Consider the Burberry line of clothing and accessories. As a popular luxury brand, it is often targeted by counterfeiters. Counterfeiters often make use of these freshly created domain names, since they tend to have their wares taken down from established online sales platforms (Amazon, eBay, etc), and are unable to establish long-lived domain names due to the ability of rights holders to easily take down domain names with tools like the U.S.’s DMCA and ICANN’s UDRP. The examples below show freshly created domain names that would appear at first glance to fit into this pattern.

Let’s look at the latest minute…

  $ dnstable_dump -r dns.20151022.1941.m.mtbl | grep burberry | grep -v ';'
  burberrybags808.tumblr.com. IN A
  burberrybags808.tumblr.com. IN A
  burberryoutletstores.xyz. IN NS f1g1ns1.dnspod.net.
  burberryoutletstores.xyz. IN NS f1g1ns2.dnspod.net.
  burberryoutletstores.xyz. IN NS f1g1ns1.dnspod.net.
  burberryoutletstores.xyz. IN NS f1g1ns2.dnspod.net.
  burberryoutletstores.xyz. IN SOA f1g1ns1.dnspod.net.
  freednsadmin.dnspod.com. 1444295154 3600 180 1209600 180
  www.burberryoutletstores.xyz. IN CNAME burberryoutletstores.xyz.

Looking up over the last year, we can find other merchandise hosted there. Using a larger set of DNSDB history, here’s another lookup:

  $ ls dns.2015* > dns.fileset
  $ export DNSTABLE_SETFILE=dns.fileset
  $ dnstable_lookup rrset burberryoutletstores.xyz A
  ;;  bailiwick: burberryoutletstores.xyz.
  ;;      count: 5
  ;; first seen: 2015-10-04 03:40:30 -0000
  ;;  last seen: 2015-10-07 17:14:44 -0000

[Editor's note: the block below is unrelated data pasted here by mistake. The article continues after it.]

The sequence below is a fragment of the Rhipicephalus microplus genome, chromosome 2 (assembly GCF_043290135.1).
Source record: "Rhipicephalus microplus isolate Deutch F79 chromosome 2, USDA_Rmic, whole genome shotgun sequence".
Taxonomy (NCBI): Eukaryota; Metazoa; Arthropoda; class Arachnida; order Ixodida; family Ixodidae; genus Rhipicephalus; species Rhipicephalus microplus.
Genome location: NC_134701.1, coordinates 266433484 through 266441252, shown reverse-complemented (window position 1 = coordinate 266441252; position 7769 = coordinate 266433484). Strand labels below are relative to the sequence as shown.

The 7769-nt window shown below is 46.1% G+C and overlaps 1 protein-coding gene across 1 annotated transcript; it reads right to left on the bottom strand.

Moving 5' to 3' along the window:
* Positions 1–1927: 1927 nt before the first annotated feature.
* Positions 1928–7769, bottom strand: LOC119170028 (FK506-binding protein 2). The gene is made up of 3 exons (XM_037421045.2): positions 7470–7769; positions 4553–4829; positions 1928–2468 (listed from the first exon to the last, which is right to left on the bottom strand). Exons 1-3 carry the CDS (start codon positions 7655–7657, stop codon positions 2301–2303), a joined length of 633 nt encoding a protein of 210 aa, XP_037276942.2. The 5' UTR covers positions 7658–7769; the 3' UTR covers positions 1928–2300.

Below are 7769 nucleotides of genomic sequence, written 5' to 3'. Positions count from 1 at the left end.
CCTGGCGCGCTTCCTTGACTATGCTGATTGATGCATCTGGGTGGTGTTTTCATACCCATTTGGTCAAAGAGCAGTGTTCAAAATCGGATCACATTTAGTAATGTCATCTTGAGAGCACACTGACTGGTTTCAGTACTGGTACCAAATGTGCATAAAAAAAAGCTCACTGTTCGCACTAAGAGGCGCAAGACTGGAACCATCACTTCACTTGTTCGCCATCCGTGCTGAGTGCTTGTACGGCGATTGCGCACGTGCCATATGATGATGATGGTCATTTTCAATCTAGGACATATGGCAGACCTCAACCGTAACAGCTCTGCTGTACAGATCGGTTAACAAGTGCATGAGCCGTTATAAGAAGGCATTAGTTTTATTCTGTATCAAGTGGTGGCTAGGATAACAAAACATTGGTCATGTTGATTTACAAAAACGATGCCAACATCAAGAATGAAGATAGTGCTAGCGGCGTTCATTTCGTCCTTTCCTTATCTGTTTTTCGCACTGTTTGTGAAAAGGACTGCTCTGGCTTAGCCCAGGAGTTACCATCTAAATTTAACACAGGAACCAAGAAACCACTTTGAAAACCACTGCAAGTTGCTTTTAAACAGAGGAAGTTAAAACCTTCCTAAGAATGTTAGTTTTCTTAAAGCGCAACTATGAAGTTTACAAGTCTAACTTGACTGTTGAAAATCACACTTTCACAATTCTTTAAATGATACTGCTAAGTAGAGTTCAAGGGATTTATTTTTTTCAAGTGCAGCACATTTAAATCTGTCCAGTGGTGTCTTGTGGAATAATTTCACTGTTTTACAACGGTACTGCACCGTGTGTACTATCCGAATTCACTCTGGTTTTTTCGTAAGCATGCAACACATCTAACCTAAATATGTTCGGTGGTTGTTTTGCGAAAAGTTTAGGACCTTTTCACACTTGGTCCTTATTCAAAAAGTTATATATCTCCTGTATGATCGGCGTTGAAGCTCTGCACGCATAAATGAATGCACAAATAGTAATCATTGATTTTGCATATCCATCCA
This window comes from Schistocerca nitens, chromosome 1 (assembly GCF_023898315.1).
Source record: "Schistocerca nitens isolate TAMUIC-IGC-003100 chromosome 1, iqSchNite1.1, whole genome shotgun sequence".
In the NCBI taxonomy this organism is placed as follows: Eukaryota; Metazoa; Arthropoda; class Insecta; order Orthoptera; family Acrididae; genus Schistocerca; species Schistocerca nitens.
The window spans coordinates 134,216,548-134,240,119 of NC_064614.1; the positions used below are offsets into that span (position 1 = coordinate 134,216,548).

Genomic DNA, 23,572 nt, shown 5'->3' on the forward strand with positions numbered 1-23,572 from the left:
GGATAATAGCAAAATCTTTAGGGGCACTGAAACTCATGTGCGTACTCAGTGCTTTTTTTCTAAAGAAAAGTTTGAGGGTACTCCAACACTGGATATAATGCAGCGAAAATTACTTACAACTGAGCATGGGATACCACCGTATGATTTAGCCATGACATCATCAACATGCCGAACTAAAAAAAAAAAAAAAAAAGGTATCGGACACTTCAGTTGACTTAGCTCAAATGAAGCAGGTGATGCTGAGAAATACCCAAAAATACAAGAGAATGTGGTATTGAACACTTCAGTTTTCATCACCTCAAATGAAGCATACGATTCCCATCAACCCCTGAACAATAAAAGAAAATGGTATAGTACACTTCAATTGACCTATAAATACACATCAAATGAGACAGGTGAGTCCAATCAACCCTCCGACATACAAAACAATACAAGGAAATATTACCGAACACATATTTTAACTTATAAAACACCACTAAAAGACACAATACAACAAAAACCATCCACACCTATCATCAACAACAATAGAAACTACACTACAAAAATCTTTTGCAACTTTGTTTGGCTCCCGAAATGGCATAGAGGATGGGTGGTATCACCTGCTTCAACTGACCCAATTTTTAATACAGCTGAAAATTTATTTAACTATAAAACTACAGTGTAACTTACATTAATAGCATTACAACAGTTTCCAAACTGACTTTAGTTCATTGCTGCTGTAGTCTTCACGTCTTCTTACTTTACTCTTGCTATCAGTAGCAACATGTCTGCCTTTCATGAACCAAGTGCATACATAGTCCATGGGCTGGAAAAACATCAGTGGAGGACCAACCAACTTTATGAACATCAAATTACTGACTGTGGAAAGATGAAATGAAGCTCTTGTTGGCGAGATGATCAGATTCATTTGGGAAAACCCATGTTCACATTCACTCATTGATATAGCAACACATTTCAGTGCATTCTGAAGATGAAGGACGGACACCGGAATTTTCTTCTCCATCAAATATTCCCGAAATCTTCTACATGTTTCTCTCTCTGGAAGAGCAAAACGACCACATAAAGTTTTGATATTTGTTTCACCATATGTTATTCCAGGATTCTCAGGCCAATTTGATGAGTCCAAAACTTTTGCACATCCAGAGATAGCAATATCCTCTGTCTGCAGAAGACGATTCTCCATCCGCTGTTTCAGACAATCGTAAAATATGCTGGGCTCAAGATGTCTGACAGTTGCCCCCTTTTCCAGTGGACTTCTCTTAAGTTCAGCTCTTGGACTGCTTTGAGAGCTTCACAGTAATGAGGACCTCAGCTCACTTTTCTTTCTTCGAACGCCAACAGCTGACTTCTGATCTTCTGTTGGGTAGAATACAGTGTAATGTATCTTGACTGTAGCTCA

burberryoutletstores.xyz. IN A
  ;;  bailiwick: burberryoutletstores.xyz.
  ;;      count: 18
  ;; first seen: 2015-10-10 21:15:43 -0000
  ;;  last seen: 2015-10-21 19:46:38 -0000
  burberryoutletstores.xyz. IN A
  ;;; Dumped 2 entries.

Looking up prior addresses finds other trademark names being hosted on the same servers now:

  $ dnstable_lookup rdata ip
  louisvuittonoutletonline.pw. IN A
  raybaneyeglasses.us.com. IN A
  3gp-ds.ytconv.net. IN A
  coachoutletonline.top. IN A
  michaelkorshandbags.xyz. IN A
  burberryoutletstores.xyz. IN A
  ;;; Dumped 6 entries.
  $ dnstable_lookup rdata ip
  raybaneyeglasses.us.com. IN A
  abercrombieandfitchoutletsonline.com. IN A
  furlaoutletsonline.in.net. IN A
  burberryoutlet.top. IN A
  discountnfljerseys.top. IN A
  burberryoutletonline.top. IN A
  burberryoutletstores.top. IN A
  guccioutletonline.xyz. IN A
  burberryoutletonline.xyz. IN A
  burberryoutletstores.xyz. IN A
  ;;; Dumped 10 entries.

We don’t have to use command line tools to look at the data. There are C and Python bindings for easily doing lookups against DNStable files.

Consider the following script, lookup_ip.py: